Don Elzer
Green Party of Canada
Expedition into Leadership
For more information Don Elzer can be reached by email at: donelzer@uniserve.com

His website is: www.donelzer.com
Communiqué
FOR IMMEDIATE RELEASE

COVID-19
Forests at Risk: Lock-down and panic demonstrates flaws in the Canadian and global supply chain

There is something inherently wrong when we are surrounded by a great public resource like our forests which can provide us with layers of prosperity yet we cannot be guaranteed access to warmth and shelter and even sanitary products.

March 10th, 2020

VERNON, BRITISH COLUMBIA Why do we have a shortage of toilet paper and wood pellets? Because our forest companies have over-sold wood waste from Canadian forests. All of that wood left over from industrial clearcuts is now in great demand because it is made into chips which are then primarily used for pulp and paper products, for pellets used as bio-fuel, or various kinds of particle board.

This represents a classic example of how we are squandering our natural resources through really bad planning driven by corporations and supported by federal, provincial and municipal governments.

We live in an economic culture that only considers the importance of nature if it has product value. Historically, great efforts were made to create value-added products from wood waste – without really considering the values created by a whole living forest.

Now we are exporting wood pellets and pulp, so much of it in fact that we don’t have enough wood waste unless we cut more trees down in order to create wood waste. We have strengthened the value chains that support industrial clearcut logging – a method by which we are deeply hurting this planet.

Right now there are many rural Canadians unable to heat their homes because there is a wood pellet shortage, yet those same Canadians are surrounded by forests. They are subjected to building codes and insurance stipulations which apply extra fees while forcing them to move from traditional wood fired heat to mechanical pellet heat. All of this was sold as an energy efficient solution that would help to combat climate change, and it was sold to them by corporations partnered with forest companies, and governments which in the end, never shared with the public the stress that would be placed on our forests and the fact that they would export these pellets without regard for the health and well being of Canadian families.

These wood pellets represent new competition for wood chips which have historically been used for pulp and the production of paper, as well as different kinds of particle board. This market was already becoming fragile because if lumber production declined there were fewer wood chips and less wood waste. China has turned into a major customer for our pulp, and all the ancillary products that are made from pulp including toilet paper.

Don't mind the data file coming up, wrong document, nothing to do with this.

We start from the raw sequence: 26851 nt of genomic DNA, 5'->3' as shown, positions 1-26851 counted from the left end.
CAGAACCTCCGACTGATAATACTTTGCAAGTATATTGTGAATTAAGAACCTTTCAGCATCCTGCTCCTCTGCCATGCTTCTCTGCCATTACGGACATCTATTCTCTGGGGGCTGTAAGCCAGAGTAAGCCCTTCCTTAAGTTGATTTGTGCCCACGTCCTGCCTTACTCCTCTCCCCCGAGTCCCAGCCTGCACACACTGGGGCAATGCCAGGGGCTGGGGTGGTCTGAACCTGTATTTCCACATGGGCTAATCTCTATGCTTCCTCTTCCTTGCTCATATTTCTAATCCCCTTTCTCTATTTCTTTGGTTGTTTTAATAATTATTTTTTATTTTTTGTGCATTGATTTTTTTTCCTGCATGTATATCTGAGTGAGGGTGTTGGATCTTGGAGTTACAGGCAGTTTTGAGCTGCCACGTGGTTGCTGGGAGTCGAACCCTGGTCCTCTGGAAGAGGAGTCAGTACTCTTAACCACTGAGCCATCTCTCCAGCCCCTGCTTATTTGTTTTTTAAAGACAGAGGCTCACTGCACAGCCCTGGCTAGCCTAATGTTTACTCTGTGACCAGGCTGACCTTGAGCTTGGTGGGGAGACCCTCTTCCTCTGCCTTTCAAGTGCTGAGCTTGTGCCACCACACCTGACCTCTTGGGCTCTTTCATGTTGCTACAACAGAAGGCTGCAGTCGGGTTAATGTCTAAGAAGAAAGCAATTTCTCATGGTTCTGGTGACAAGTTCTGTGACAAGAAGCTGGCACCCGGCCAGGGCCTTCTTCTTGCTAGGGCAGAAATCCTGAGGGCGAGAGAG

In Canada, we are discovering just how fragile our supply chains are. There is something inherently wrong when we are surrounded by a great public resource like our forests which can provide us with layers of prosperity yet we cannot be guaranteed access to warmth and shelter and even sanitary products.

There is something inherently wrong when our governments and corporations will not have enough foresight and loyalty to insure that the needs of Canadians are met first, and before opportunities for export are even considered.

And there is something inherently wrong that we expand systems of natural resource extraction which will further expand the roles for the industrialization of nature without any consideration of stewardship.

We have an opportunity to fix this, if we engage in the right to repair our political systems.

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Don Elzer has launched an exploratory effort to become the leader of the Green Party of Canada. Elzer is a long-time environmental activist from British Columbia who has had a history of work within rural planning in Canada. He’s seeking the party leadership in order to address a long list of issues in the country which he suggests require “tangible systematic change.”

For more information Don Elzer can be reached at: 250.547.2001
By email: donelzer@uniserve.com

Don Elzer resides with his family in a rural area outside of Lumby, British Columbia which is in the federal constituency of North Okanagan-Shuswap. He was born in Vancouver and raised in North Burnaby, BC and has been actively involved in civic, provincial and federal politics both as an activist and journalist and has recently returned to the Green Party.

Don Elzer is the founder of the Wildcraft Forest and has been a long time environmental activist and a pioneer in “regenerative stewardship”. He is also recognized as being a leader in explaining how “sentience” is found in nature and that our greatest challenge is to capture meaningful methods of making “First Contact” with species and better ideas.

Don Elzer is a community economic development specialist and is best known for his investigative research and ongoing work with rural communities, habitat protection, permaculture and First Nations. With over 35 years of field experience working with small and medium sized enterprises and communities he has acquired key knowledge about current development and stewardship issues impacting our changing planet. As a tourism consultant he developed one of the first eco-tourism strategies in British Columbia, as well as the first creative sector development strategy in the Okanagan Valley. His role has been assessing, problem-solving and identifying emerging opportunities and leadership methods within such scenarios as industry closures, First Nations self-government, eroding community infrastructure and impacts due to climate change, so that a more creative and diverse economy and culture can be realized and sustained based on regenerative stewardship.